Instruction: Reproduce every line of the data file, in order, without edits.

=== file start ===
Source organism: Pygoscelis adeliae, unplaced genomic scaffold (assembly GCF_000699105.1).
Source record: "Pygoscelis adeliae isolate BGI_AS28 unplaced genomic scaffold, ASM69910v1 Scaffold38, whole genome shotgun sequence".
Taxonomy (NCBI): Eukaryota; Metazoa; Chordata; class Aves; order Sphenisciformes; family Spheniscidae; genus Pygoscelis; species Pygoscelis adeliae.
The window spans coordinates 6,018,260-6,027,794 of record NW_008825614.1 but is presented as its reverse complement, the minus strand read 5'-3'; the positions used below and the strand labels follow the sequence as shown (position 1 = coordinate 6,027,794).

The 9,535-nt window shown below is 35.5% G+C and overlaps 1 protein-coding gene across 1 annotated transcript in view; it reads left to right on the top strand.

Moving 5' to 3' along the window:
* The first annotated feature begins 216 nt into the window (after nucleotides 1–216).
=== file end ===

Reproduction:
Source organism: Pygoscelis adeliae, unplaced genomic scaffold (assembly GCF_000699105.1).
Source record: "Pygoscelis adeliae isolate BGI_AS28 unplaced genomic scaffold, ASM69910v1 Scaffold38, whole genome shotgun sequence".
Taxonomy (NCBI): Eukaryota; Metazoa; Chordata; class Aves; order Sphenisciformes; family Spheniscidae; genus Pygoscelis; species Pygoscelis adeliae.
The window spans coordinates 6,018,260-6,027,794 of record NW_008825614.1 but is presented as its reverse complement, the minus strand read 5'-3'; the positions used below and the strand labels follow the sequence as shown (position 1 = coordinate 6,027,794).

The 9,535-nt window shown below is 35.5% G+C and overlaps 1 protein-coding gene across 1 annotated transcript in view; it reads left to right on the top strand.

Moving 5' to 3' along the window:
* The first annotated feature begins 216 nt into the window (after nucleotides 1–216).